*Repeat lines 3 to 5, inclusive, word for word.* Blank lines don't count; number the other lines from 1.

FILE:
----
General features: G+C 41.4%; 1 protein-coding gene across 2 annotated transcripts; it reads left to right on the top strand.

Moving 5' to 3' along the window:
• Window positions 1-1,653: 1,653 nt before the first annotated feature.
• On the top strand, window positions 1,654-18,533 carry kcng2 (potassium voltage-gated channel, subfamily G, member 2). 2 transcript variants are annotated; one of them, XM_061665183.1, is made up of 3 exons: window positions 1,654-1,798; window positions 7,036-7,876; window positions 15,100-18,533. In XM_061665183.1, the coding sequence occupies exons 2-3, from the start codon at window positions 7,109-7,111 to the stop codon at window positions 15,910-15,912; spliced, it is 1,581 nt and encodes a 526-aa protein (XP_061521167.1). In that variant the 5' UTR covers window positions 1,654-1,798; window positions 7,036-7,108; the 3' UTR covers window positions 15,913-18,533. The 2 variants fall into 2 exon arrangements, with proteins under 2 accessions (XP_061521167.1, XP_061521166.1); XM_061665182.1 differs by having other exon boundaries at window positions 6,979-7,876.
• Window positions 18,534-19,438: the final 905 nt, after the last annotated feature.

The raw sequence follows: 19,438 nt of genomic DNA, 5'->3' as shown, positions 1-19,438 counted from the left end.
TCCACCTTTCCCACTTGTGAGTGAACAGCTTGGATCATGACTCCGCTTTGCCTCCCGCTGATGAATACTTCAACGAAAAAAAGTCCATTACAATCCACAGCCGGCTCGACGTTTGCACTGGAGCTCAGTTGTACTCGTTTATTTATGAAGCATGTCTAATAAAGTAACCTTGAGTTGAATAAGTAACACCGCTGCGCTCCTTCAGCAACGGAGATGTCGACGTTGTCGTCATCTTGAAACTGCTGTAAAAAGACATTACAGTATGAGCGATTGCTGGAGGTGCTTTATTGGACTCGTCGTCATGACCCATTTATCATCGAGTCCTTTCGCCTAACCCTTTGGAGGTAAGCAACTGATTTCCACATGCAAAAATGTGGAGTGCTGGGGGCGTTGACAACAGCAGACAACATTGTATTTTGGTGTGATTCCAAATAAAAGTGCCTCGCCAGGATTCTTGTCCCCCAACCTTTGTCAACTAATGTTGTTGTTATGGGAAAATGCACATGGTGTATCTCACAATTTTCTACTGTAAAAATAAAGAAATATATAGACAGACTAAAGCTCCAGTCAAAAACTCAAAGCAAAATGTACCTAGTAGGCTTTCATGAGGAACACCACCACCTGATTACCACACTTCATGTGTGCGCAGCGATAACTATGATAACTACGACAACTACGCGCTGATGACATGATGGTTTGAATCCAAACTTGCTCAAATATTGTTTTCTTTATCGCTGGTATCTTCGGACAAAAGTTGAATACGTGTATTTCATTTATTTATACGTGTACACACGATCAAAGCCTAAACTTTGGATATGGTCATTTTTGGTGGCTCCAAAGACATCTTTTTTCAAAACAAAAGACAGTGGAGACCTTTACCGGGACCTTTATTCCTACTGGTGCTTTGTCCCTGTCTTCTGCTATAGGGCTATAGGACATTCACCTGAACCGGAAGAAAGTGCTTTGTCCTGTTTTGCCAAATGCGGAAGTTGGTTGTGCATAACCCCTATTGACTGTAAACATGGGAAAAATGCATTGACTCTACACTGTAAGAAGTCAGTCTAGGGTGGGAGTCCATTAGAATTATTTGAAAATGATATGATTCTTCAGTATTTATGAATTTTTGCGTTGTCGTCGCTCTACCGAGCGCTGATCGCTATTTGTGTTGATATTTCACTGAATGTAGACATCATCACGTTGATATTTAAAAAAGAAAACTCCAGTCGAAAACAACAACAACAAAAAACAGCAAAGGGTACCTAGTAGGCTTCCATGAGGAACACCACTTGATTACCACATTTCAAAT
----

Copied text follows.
• Window positions 1-1,653: 1,653 nt before the first annotated feature.
• On the top strand, window positions 1,654-18,533 carry kcng2 (potassium voltage-gated channel, subfamily G, member 2). 2 transcript variants are annotated; one of them, XM_061665183.1, is made up of 3 exons: window positions 1,654-1,798; window positions 7,036-7,876; window positions 15,100-18,533. In XM_061665183.1, the coding sequence occupies exons 2-3, from the start codon at window positions 7,109-7,111 to the stop codon at window positions 15,910-15,912; spliced, it is 1,581 nt and encodes a 526-aa protein (XP_061521167.1). In that variant the 5' UTR covers window positions 1,654-1,798; window positions 7,036-7,108; the 3' UTR covers window positions 15,913-18,533. The 2 variants fall into 2 exon arrangements, with proteins under 2 accessions (XP_061521167.1, XP_061521166.1); XM_061665182.1 differs by having other exon boundaries at window positions 6,979-7,876.
• Window positions 18,534-19,438: the final 905 nt, after the last annotated feature.